1. 11 U.S.C. § 365(g)(1).
  2. Mission Prod., 2019 WL 2166392, at *5.
  3. See, e.g., In re Allegheny Imaging Institute, 69 B. R. 932, 936 (Bankr. W.D. Penn. 1987) ("It is axiomatic that a breach of contract occurs whenever one party to the contract fails to perform any contractual duty of immediate performance, or violates an obligation or duty. When a contract calls for performance by both parties and one party fails to so perform, the other contracting party is entitled to consider the agreement breached.") (citations omitted); Black's Law Dictionary, Breach of Contract (10th ed. 2014), available at Westlaw BLACKS.
  4. Mission Prod., 2019 WL 2166392, at *2.
  5. Id.
  6. Pet. Br., at 9.
  7. Id. (citation and internal quotation marks omitted).
  8. 11 U.S.C. § 101(35A).
  9. Id. at *3 (quoting In re Tempnology, LLC, 559 B. R. 809, 820-23 (B.A.P. 1st Cir. 2016) (citing Sunbeam Products, Inc. v. Chicago Am. Mfg., LLC, 686 F. 3d 372, 376-77 (7th Cir. 2012)).
  10. Id.
  11. As a threshold issue, the majority rejected Justice Gorsuch's assertion as set forth in his lone dissent that the appeal was moot because the license expired in accordance with its terms during the bankruptcy case, and all assets have been distributed, leaving nothing to satisfy Mission's claim. Because the Bankruptcy Court held that Mission could not use the trademarks after rejection of the license, the majority agreed with Mission's assertion that Mission would have brought more legal trouble on itself by doing so, even in the absence of an injunction. The majority found that the possibility of Mission's ability to unwind "prior distributions to get its fair share of the estate" was a sufficient basis to keep the appeal alive, even though the lawsuit "'may not make [Mission] rich,' or even better off." Id. at *5 (quoting Chafin v. Chafin, 568 U. S. 165, 172, 133 S.Ct. 1017, 1017 (2013)).
  12. Id. at *5.
  13. Id. at *3.
  14. Id. at *4 (quoting In re Tempnology, LLC, 879 F.3d at 402).
  15. Id. at *8.
  16. Id. at *6.
  17. Id. at *5.
  18. Id. at *6.
  19. Id.
  20. Id. at *7.
  21. Id. (citing D. Baird, Elements of Bankruptcy 97 (6th Cir. ed. 2014)).
  22. Id. at *8
  23. Id. at *9 (Sotomayor, J., concurring).
  24. Id.
  25. Interestingly, the Supreme Court defined the term, "executory contract," as a contract where "performance remains due to some extent on both sides." Id. at *2 (quoting NLRB v. Bildisco & Bildisco, 465 U.S. 513, 522 n. 6 (1984)) (emphasis added). While the Bankruptcy Code does not define the term, "executory", the legislative history of Section 365 refers with approval to the definition articulated by Professor Vern Countryman, who defined an "executory" contract as "[a] contract under which the obligation of both the bankrupt and the other party to the contract are so far unperformed that the failure of either to complete performance would constitute a material breach excusing performance of the other." Most courts have accepted this definition (or a substantially similar definition) of the term "executory." The Supreme Court's definition of "executory" in Tempnology may have inadvertently removed the "materiality" requirement, such that creative attorneys may argue that any obligation that remains unperformed on both sides makes a contract executory. If a Bankruptcy Court applies this broader definition, such contracts with unperformed obligations that may not rise to the level of materiality must be either assumed or rejected under Section 365. Although dictum, this definition could have unintended consequences in cases where a debtor wishes to retain the benefits conveyed under a contract without any material obligations remaining on each side; a debtor must cure all monetary and non-monetary defaults if it wishes to assume such contracts that previously did not satisfy Professor Countryman's definition of an executory contract.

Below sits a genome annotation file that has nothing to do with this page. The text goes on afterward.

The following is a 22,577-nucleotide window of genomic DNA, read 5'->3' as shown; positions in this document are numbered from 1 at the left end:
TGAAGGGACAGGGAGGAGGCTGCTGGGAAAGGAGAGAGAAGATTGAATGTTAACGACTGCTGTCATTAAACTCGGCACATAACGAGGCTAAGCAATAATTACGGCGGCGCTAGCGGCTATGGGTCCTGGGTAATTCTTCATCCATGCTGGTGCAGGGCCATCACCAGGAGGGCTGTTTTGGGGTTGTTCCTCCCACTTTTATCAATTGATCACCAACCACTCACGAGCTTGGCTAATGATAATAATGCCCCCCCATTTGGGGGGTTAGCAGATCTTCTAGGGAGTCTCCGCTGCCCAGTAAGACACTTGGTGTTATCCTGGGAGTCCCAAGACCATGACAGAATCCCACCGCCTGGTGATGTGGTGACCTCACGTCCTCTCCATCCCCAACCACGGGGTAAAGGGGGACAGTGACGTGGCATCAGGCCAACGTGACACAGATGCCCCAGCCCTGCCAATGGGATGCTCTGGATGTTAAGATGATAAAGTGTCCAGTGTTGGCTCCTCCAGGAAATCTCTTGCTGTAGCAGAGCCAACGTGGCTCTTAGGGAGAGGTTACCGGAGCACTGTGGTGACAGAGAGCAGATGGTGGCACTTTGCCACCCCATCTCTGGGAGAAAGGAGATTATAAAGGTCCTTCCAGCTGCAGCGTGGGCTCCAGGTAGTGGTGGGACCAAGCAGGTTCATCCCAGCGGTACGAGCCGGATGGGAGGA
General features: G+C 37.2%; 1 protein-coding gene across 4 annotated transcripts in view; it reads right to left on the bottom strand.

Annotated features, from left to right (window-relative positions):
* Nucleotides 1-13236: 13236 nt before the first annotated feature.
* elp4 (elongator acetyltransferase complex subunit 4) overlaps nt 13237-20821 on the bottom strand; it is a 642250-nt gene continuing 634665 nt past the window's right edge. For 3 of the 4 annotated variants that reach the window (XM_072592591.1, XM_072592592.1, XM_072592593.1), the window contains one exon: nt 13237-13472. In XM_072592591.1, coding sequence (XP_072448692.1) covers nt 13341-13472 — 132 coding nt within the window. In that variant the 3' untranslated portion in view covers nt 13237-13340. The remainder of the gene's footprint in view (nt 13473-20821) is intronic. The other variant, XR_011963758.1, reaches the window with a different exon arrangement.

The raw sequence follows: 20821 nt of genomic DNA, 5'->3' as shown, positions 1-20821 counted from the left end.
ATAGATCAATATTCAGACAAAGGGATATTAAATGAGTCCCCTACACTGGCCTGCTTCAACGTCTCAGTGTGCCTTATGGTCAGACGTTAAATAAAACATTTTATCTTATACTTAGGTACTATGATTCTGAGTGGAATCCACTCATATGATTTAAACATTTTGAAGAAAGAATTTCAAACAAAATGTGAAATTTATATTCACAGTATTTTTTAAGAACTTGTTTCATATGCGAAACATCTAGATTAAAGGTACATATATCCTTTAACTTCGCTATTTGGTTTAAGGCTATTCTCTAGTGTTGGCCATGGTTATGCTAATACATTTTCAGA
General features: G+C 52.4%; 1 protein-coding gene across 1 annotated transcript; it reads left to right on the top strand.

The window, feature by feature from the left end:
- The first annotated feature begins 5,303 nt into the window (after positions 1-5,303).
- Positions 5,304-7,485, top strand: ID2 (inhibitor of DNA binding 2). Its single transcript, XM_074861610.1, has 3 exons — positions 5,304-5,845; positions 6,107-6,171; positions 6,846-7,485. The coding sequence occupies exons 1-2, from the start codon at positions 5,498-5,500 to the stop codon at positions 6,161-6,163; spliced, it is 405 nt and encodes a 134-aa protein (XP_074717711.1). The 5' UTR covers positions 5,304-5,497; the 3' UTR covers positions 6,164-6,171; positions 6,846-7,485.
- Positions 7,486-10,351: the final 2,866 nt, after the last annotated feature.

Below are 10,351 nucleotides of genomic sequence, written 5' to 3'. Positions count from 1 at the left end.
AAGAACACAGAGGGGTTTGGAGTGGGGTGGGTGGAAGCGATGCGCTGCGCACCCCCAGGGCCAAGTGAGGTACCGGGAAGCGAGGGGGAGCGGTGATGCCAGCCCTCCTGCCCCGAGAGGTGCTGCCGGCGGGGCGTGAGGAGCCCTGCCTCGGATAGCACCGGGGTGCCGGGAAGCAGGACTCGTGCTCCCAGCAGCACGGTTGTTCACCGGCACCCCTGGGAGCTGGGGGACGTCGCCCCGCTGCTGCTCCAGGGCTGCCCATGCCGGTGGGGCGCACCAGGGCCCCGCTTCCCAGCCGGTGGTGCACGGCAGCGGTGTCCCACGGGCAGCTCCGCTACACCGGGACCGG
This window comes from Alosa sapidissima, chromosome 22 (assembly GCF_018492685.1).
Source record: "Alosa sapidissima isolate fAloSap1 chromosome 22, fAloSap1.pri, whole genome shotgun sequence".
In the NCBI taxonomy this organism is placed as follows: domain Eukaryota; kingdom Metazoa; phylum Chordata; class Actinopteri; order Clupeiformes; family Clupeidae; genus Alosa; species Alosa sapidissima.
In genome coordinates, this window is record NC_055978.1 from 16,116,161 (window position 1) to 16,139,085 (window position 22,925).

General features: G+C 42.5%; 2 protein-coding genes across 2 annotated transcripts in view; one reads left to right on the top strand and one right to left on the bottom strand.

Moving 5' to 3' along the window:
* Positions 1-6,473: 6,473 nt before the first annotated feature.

26. Id. ("But the baseline inquiry remains whether the licensee's rights would survive a breach under applicable nonbankruptcy law. Special terms in a licensing contract or state law could bear on that question in individual cases.")